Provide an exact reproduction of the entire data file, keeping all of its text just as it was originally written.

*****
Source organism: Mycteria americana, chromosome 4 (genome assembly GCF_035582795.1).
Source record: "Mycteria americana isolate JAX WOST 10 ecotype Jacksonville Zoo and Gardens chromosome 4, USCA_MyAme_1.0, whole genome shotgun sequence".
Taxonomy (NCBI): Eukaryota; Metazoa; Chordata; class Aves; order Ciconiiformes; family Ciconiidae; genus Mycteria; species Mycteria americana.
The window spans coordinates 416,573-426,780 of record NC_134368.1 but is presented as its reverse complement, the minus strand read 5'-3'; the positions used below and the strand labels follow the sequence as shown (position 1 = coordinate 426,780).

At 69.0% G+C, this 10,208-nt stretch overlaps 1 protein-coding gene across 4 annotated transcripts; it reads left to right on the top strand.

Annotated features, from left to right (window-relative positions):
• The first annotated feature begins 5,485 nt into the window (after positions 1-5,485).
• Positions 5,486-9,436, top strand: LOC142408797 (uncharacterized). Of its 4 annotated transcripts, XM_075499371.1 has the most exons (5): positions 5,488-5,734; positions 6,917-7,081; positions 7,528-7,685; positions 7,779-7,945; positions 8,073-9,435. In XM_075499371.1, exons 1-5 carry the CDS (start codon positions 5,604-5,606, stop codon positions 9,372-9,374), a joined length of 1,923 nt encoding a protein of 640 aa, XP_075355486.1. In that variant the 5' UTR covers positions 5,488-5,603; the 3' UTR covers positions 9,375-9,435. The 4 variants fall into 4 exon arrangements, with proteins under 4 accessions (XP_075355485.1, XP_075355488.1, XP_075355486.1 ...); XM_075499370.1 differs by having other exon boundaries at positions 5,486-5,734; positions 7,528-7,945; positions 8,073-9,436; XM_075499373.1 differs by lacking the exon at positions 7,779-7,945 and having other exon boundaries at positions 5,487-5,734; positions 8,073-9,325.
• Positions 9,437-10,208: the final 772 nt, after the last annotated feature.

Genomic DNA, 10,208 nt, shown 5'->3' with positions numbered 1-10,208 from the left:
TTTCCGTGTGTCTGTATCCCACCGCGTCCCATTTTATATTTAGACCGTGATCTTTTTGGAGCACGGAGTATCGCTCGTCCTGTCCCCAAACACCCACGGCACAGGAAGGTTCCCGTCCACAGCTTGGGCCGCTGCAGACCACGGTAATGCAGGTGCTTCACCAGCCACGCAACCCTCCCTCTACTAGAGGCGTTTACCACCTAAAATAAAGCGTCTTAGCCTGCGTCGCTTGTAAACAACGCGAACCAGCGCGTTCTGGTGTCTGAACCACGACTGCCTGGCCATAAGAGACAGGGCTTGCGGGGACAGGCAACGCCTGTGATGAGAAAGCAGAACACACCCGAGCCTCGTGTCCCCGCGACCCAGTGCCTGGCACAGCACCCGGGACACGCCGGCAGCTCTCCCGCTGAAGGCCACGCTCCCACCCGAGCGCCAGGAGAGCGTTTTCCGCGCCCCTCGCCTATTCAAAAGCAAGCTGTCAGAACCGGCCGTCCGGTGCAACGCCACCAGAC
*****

Source organism: Mycteria americana, chromosome 4 (genome assembly GCF_035582795.1).
Source record: "Mycteria americana isolate JAX WOST 10 ecotype Jacksonville Zoo and Gardens chromosome 4, USCA_MyAme_1.0, whole genome shotgun sequence".
Taxonomy (NCBI): Eukaryota; Metazoa; Chordata; class Aves; order Ciconiiformes; family Ciconiidae; genus Mycteria; species Mycteria americana.
The window spans coordinates 416,573-426,780 of record NC_134368.1 but is presented as its reverse complement, the minus strand read 5'-3'; the positions used below and the strand labels follow the sequence as shown (position 1 = coordinate 426,780).

At 69.0% G+C, this 10,208-nt stretch overlaps 1 protein-coding gene across 4 annotated transcripts; it reads left to right on the top strand.

Annotated features, from left to right (window-relative positions):
• The first annotated feature begins 5,485 nt into the window (after positions 1-5,485).
• Positions 5,486-9,436, top strand: LOC142408797 (uncharacterized). Of its 4 annotated transcripts, XM_075499371.1 has the most exons (5): positions 5,488-5,734; positions 6,917-7,081; positions 7,528-7,685; positions 7,779-7,945; positions 8,073-9,435. In XM_075499371.1, exons 1-5 carry the CDS (start codon positions 5,604-5,606, stop codon positions 9,372-9,374), a joined length of 1,923 nt encoding a protein of 640 aa, XP_075355486.1. In that variant the 5' UTR covers positions 5,488-5,603; the 3' UTR covers positions 9,375-9,435. The 4 variants fall into 4 exon arrangements, with proteins under 4 accessions (XP_075355485.1, XP_075355488.1, XP_075355486.1 ...); XM_075499370.1 differs by having other exon boundaries at positions 5,486-5,734; positions 7,528-7,945; positions 8,073-9,436; XM_075499373.1 differs by lacking the exon at positions 7,779-7,945 and having other exon boundaries at positions 5,487-5,734; positions 8,073-9,325.
• Positions 9,437-10,208: the final 772 nt, after the last annotated feature.

Genomic DNA, 10,208 nt, shown 5'->3' with positions numbered 1-10,208 from the left:
TTTCCGTGTGTCTGTATCCCACCGCGTCCCATTTTATATTTAGACCGTGATCTTTTTGGAGCACGGAGTATCGCTCGTCCTGTCCCCAAACACCCACGGCACAGGAAGGTTCCCGTCCACAGCTTGGGCCGCTGCAGACCACGGTAATGCAGGTGCTTCACCAGCCACGCAACCCTCCCTCTACTAGAGGCGTTTACCACCTAAAATAAAGCGTCTTAGCCTGCGTCGCTTGTAAACAACGCGAACCAGCGCGTTCTGGTGTCTGAACCACGACTGCCTGGCCATAAGAGACAGGGCTTGCGGGGACAGGCAACGCCTGTGATGAGAAAGCAGAACACACCCGAGCCTCGTGTCCCCGCGACCCAGTGCCTGGCACAGCACCCGGGACACGCCGGCAGCTCTCCCGCTGAAGGCCACGCTCCCACCCGAGCGCCAGGAGAGCGTTTTCCGCGCCCCTCGCCTATTCAAAAGCAAGCTGTCAGAACCGGCCGTCCGGTGCAACGCCACCAGAC